Easy Biodegradability OECD 301 B: CO2 evolution test (modified Sturm test)
A measured volume of seeded mineral medium, containing a known concentration of test substance (10 to 20 mg / L DOC or TOC) as the sole nominal source of organic carbon, is aerated in the dark or under diffuse light, one pass of carbon dioxide-free air under controlled flow. The degradation is followed by the analysis of the carbon dioxide produced during a period of 28 days. The CO2 is trapped with barium or sodium hydroxide and then assayed by titration of excess hydroxide or as inorganic carbon. The amount of carbon dioxide produced by the test substance (corrected for the value obtained for the control containing the inoculum) is expressed as a percentage of CO2Th (theoretical). The rate of biodegradation can also be calculated from additional DOC analysis at the beginning and end of incubation.
Easy Biodegradability OECD 301 F: Manometric Respirometry Test
A measured volume of seeded mineral medium, containing a known concentration of test substance (100 mg / L of test substance, giving a DThO of at least 50 to 100 mg / L) as the sole nominal source of organic carbon, is stirred in a closed vial at a constant temperature (± 1 ° C maximum) for a maximum of 28 days. Oxygen consumption is determined either by measuring the amount of oxygen (produced by electrolysis) required to maintain a constant gas volume in the respirometer vial, or based on changes in volume or pressure (or a combination of two) in the device. The carbon dioxide that is released is absorbed by a potassium hydroxide solution or other suitable absorbent. The amount of oxygen consumed by the microbial population during the biodegradation of the test substance (corrected for the amount of oxygen consumed by the control containing the inoculum, conducted in parallel) is expressed as a percentage of the DThO or, less satisfying, COD. Optional primary biodegradation can also be calculated from additional specific chemical analyzes performed at the beginning and end of the incubation, as well as ultimate biodegradation by DOC analysis.
Aquatic toxicity of lubricants
The lubricant must meet the requirements defined for the EEL with regard to its main components or the requirements for each lubricant component with a concentration greater than 0.10% by weight.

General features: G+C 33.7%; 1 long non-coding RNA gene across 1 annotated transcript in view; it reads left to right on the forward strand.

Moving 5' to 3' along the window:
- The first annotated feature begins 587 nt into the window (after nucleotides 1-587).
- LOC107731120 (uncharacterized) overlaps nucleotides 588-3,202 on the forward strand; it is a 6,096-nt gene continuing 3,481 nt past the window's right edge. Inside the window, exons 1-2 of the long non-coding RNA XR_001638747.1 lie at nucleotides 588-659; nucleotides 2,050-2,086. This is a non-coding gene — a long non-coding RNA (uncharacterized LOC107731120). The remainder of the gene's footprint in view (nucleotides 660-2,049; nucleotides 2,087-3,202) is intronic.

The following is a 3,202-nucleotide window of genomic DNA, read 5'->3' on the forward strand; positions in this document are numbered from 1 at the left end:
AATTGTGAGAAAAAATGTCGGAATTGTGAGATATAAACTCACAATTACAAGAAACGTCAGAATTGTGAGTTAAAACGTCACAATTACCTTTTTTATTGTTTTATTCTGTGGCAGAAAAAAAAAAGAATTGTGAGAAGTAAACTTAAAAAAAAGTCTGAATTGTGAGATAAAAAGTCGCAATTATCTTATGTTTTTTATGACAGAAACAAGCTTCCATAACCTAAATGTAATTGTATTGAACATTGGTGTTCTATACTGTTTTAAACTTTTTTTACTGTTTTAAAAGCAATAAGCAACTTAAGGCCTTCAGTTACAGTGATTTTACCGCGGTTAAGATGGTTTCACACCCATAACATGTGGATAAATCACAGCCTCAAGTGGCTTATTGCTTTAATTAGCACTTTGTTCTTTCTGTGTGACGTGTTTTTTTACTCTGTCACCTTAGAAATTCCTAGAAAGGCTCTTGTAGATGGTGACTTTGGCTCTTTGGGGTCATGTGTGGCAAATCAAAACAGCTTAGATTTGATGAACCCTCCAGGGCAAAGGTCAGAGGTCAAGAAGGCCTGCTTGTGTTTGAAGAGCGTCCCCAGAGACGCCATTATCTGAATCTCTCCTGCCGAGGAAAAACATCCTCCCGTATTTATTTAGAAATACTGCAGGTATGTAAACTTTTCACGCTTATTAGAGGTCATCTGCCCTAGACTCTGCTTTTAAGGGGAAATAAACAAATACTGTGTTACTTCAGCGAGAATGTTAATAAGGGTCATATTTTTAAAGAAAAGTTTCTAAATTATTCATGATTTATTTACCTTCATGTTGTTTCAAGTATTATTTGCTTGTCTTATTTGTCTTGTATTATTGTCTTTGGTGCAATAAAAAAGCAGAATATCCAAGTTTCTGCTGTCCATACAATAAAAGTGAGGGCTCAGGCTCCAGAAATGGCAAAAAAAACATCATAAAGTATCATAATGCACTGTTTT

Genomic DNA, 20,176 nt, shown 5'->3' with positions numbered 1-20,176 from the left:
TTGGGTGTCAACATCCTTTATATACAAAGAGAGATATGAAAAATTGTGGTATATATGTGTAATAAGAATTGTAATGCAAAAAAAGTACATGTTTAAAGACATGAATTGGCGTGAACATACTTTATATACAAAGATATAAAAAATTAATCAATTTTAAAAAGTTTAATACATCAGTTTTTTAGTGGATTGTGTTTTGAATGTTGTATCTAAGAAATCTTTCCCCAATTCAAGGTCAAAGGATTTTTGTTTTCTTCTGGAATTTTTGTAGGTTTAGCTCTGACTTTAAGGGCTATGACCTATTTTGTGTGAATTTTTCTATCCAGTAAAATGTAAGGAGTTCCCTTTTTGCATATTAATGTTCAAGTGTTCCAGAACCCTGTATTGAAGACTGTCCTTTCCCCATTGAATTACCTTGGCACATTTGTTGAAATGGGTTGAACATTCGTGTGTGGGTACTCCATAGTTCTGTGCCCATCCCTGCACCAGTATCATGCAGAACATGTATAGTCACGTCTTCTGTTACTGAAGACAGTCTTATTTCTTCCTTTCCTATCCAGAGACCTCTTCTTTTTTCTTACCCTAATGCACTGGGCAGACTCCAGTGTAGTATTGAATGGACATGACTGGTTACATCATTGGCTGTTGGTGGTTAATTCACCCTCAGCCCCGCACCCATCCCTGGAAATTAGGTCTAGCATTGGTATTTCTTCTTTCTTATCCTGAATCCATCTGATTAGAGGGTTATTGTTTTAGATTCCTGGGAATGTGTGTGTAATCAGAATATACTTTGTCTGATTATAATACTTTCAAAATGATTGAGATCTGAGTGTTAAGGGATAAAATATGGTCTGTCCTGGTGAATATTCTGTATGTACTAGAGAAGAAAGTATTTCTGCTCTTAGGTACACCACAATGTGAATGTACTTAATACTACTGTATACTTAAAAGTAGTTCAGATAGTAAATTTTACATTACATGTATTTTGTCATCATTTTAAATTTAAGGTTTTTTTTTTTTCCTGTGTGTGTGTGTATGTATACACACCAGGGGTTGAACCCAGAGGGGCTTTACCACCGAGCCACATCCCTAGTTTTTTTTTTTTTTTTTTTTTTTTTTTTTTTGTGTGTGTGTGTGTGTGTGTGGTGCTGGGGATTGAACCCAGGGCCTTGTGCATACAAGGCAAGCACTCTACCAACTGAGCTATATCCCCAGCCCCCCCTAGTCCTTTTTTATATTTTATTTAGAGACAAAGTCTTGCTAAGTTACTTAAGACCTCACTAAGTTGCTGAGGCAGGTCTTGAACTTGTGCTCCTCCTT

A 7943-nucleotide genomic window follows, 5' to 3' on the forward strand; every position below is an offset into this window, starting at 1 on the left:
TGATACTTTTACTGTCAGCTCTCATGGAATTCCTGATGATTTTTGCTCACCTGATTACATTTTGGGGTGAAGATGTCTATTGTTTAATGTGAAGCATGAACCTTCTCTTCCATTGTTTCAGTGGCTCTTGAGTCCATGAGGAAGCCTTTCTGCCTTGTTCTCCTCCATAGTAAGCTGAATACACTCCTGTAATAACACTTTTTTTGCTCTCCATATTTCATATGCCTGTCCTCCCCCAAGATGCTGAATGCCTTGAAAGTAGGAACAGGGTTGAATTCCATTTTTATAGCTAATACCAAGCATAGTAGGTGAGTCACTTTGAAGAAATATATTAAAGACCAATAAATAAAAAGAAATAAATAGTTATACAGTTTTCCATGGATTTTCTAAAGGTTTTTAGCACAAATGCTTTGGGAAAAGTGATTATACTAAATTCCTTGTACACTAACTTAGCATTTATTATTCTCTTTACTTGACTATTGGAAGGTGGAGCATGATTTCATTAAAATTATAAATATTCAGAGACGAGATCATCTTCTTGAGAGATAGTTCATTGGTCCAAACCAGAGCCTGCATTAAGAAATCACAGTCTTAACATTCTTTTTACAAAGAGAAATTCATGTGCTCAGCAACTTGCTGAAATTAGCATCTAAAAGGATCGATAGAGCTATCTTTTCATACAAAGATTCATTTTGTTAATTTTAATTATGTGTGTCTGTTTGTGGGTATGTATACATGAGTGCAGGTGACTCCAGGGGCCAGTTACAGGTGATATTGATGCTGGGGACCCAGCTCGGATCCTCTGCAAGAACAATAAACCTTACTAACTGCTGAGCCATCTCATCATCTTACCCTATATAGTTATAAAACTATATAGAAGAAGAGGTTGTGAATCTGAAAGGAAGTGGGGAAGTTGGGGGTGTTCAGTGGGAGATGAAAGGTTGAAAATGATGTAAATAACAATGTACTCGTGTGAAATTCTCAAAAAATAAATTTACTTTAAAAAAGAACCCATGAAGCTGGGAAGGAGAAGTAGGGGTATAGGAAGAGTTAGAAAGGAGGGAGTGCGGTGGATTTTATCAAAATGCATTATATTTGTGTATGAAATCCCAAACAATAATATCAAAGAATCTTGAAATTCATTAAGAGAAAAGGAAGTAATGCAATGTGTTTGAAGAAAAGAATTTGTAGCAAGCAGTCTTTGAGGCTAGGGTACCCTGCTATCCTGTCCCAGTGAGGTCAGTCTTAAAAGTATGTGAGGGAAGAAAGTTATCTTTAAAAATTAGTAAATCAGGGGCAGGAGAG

The aquatic toxicity should not be determined if the classification of the base oil or additive is already defined in the classification list of the lubricant, if a valid declaration of conformity can be submitted, if the substance is so large that it can not penetrate any biological membrane (molecular weight> 800 g / mol, diameter of the molecule> 1.5 nm), if the molecular weight fraction of a polymer is less than 1000 g / mol and less than 1% or because of the low solubility of the substance in water (<10 μg / l).
The complete formula or that of each compound must be tested.
The OECD also defines three different test methods for the analysis of aquatic toxicity of lubricants: OECD 201, 202 and 203.
The acute aquatic toxicity concentration must be at least 100 mg / l for hydraulic fluids and gear oils for:
• algae (OECD 201),
• Daphnids (OECD 202) and
• fish (OECD 203)
For all other lubricants, the concentration must be at least 1000 mg / l according to the EEL. The EC50 value should be checked after 72 hours for algae or after 48 hours for daphnids, and the LC50 value after 96 hours for fish.
Advantages when using synthetic esters
- Biodegradable / minimum toxicity
- Reduction of CO2
- Fuel saving / increased efficiency
- Long service life of lubricant
- Outstanding lubrication
- Very low coefficient of friction
- High performance
- Good oxidation and aging properties
- Partially excellent low-temperature properties
- Good viscosity-temperature properties (VI 120-180)
- High solubility
- Miscible with many base fluids such as mineral oil, HEPR, HEPG